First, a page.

This week's Full Moon Fever selection was suggested by @LovelyZena.
Is there a difference between a movie that is good and one that is effective? And doesn't a film that's really effective just become good?
That describes 1979's Tourist Trap, a movie that feels cheap and crudely made but is so effectively creepy that it's good by default. A horror movie that looks very '70s but contains a lot of '80s weirdness, Tourist Trap comes from Charles Band's early days. It predates Full Moon Features. It even predates Empire International Pictures. It was released under the Charles Band Productions label, and while it's much more of a straightforward horror film than many of the titles eventually released under Band's labels, it certainly hints at his future fascination with puppets and dolls come to life. The difference here is that the dolls are life-size.
The power of Tourist Trap is that it's played straight despite the constant use of what JB wrote about last week as "magical realism." The movie looks and feels a lot like The Texas Chain Saw Massacre in that it focuses on a group of young people taking a trip, breaking down and getting stranded at some obscure, out-of-the-way house cluttered with stuff (the same art director, Robert Burns, is responsible for both movies). It is the prototypical Bad Place. But in addition to the believable, claustrophobic, house-that-time-forgot atmosphere -- which in and of itself would be kind of scary -- there are a bunch of mannequins that come to life. No explanation is offered as to why this happens. There is no stupid scene where we see the villain putting a spell on them or any ancient curse at work. People are turned into mannequins. Mannequins come to life. That's just show shit works in Tourist Trap. And it's fucking terrifying.
The crudity and and the low-fi aesthetic end up making the movie even scarier. There is something that feels "safe" about slickly-produced horror; it is made with a lot of money and resources, and with that come business interests that must be protected. We know they're not going to go too far or really shake us up and. The status quo will ultimately be maintained. But independent and "fringe" horror isn't beholden to any bottom line or any crowd-pleasing sensibilities. Despite its PG rating, a movie like Tourist Trap is scary because we don't know what the filmmakers are capable of. It's rough, but its roughness works in its favor. It's not playing by any rules we know. And it feels like it was made by crazy people.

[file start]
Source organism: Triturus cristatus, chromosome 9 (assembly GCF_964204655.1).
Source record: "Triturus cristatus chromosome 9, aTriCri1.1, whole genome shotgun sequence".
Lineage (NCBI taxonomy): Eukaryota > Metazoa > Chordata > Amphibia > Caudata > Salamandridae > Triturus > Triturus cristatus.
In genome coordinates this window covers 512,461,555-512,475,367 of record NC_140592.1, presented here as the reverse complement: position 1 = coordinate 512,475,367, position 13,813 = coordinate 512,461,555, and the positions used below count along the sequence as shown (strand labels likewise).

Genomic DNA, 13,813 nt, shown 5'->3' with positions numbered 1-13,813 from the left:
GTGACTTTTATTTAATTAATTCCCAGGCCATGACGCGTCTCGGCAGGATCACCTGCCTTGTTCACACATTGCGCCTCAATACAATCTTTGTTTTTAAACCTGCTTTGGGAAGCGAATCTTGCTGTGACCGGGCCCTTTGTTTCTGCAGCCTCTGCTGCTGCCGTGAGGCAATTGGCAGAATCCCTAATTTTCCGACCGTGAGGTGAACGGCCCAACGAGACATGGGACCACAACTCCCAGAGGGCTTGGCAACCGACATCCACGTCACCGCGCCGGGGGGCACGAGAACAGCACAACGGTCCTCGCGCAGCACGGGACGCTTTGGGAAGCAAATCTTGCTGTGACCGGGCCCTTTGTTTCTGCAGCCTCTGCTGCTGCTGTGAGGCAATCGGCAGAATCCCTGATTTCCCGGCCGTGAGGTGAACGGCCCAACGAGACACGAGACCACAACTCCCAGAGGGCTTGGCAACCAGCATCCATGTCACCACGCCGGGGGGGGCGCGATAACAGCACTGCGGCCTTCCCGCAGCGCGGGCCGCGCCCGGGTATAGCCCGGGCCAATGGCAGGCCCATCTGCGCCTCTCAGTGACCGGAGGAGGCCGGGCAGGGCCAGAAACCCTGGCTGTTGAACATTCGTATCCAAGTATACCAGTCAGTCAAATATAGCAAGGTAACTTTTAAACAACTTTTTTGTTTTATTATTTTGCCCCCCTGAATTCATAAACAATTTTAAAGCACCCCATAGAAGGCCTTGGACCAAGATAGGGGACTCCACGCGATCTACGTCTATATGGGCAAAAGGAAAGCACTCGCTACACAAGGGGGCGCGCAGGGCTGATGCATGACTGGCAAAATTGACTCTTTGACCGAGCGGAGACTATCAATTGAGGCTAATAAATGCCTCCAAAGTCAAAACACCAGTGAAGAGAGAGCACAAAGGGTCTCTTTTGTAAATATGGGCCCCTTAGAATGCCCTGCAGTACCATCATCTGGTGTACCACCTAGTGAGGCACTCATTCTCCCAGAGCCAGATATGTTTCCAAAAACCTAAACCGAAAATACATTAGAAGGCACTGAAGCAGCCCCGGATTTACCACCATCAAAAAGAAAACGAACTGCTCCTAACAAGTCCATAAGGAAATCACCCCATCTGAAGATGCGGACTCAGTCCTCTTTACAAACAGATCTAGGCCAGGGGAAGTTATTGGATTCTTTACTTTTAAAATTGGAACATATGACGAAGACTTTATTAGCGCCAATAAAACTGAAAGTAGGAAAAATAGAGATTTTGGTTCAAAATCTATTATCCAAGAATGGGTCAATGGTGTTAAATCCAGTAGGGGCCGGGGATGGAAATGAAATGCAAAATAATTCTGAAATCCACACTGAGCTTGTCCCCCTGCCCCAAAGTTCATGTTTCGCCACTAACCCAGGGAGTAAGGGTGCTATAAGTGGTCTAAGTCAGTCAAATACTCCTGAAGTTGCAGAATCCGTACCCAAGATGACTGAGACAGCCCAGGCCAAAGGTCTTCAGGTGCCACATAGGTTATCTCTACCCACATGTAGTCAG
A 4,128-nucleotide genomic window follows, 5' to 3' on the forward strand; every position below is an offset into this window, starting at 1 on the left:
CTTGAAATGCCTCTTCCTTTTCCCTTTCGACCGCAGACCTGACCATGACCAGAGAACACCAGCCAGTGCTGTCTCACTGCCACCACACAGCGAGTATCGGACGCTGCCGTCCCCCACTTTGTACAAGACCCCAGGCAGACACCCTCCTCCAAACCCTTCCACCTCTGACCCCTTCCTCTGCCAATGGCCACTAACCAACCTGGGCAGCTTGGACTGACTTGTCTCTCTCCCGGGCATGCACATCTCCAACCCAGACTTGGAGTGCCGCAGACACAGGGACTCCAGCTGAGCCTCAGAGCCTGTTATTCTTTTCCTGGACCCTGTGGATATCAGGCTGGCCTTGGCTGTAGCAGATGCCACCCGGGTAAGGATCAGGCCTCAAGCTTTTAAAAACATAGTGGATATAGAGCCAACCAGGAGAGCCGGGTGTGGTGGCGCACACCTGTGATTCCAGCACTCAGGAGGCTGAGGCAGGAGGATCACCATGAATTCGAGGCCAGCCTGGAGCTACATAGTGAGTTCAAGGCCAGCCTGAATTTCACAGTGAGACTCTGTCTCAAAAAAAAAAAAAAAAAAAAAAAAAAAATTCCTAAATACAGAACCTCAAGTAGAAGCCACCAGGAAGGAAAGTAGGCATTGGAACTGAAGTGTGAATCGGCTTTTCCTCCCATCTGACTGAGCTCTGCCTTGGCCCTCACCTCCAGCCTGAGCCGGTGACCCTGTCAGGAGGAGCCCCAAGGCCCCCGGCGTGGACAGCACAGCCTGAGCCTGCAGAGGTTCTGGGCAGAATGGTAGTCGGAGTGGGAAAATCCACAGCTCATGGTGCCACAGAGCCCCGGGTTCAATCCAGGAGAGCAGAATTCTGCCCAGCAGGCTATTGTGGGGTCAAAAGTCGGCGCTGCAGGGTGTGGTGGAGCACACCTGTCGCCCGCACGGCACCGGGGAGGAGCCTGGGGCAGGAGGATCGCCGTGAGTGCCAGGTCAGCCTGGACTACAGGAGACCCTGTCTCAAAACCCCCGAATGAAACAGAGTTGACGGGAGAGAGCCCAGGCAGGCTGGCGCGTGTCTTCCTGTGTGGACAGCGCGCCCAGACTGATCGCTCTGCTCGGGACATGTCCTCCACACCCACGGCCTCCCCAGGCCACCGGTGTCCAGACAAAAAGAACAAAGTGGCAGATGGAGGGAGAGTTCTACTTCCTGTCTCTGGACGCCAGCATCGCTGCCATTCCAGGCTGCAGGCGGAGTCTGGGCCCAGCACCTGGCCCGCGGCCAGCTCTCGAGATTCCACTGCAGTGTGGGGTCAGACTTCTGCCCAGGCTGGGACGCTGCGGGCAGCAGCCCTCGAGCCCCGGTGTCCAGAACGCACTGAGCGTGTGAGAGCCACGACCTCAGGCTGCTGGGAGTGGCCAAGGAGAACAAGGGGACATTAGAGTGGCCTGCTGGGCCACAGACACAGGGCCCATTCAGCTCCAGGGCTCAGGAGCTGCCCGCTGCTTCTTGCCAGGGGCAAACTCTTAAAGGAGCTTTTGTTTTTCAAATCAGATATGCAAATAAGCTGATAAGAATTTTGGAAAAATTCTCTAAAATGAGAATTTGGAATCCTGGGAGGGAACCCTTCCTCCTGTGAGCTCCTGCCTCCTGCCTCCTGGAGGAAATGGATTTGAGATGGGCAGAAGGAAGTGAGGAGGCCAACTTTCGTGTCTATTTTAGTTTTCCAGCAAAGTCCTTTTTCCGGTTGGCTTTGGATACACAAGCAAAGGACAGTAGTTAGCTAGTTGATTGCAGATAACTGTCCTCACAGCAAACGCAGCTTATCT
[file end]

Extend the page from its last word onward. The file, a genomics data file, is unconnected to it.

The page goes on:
Like Texas Chain Saw, the movie is about people who live on the fringes -- failed capitalists abandoned by "progress" who begin using humans to create their product. There's a scary idea in there whether it's 1979 or today, when the disenfranchised 99% could choose to rise up and begin turning their neighbors into mannequins or chili (or mannequin chili, which actually isn't that bad if you pluck the mannequins first). Tourist Trap isn't really interested in scaring us with ideas, though. It's more about being unsettling in the moment, mixing visuals that don't quite compute (the faces are human enough, but missing eyes...and the mouths don't move properly...) with story beats that defy the reality that we know. Pino Donaggio's score goes a long way towards making the movie so supremely creepy, too. It starts as a catchy, whimsical little funhouse melody before segueing into string-heavy nightmare music. It's a fantastic score.
And it stays with you. A lot of Tourist Trap does, really. The story is thin and mostly forgettable. The performances of the teenage victims (among them a young Tanya Roberts of The Beastmaster) are, for the most part, generic. Even Chuck Conners, who gives what comes closest to a memorable performance in the movie, isn't what will remain in your head in the days after seeing it. No, it's an image here, a scare there, the sound design, Donaggio's score. Too often there is a temptation to call movies without a strong narrative structure "dreamlike" -- it's the word we assign to explain a story that floats from memorable beat to memorable beat while ignoring the lack of connective tissue. It's a habit I'm trying to break, but only after I suggest that Tourist Trap feels dreamlike.
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Yes! Stephen King speaks glowingly of this film in his book Danse Macabre. It's creeeeeeeeeeeeeeeeeeeeeeeeeepy.ReplyDelete
I clearly need to revisit that book.Delete
I've never seen this; my only exposure to it thus far has been (like JB pointed out) Big Steve's mention of it in DM, and I have wanted to see it since I read that.ReplyDelete
That was 1986. Hopefully, now that I've read this (the whole piece said one overwhelming thing to me, Patrick, and that is SEE THIS NOW), I can finally check that box and find a way to check this bad boy out. Sounds fantastic!
It's definitely worth tracking down. I haven't seen the Blu-ray yet, but you can sign up for six months of FMS for just over $30 and get three free Blu-rays with it. This could be one of them!Delete
Yay! I'm so happy you reviewed this!ReplyDelete
I know this isn't the scariest movie or the best but I absolutely love it. I especially love the creepy soundtrack by Pino Donaggio!
Thank you for the recommendation! The score was one of the best things about the movie. And I'm not usually scared by horror movies, but this one was...unsettling. Really terrific.Delete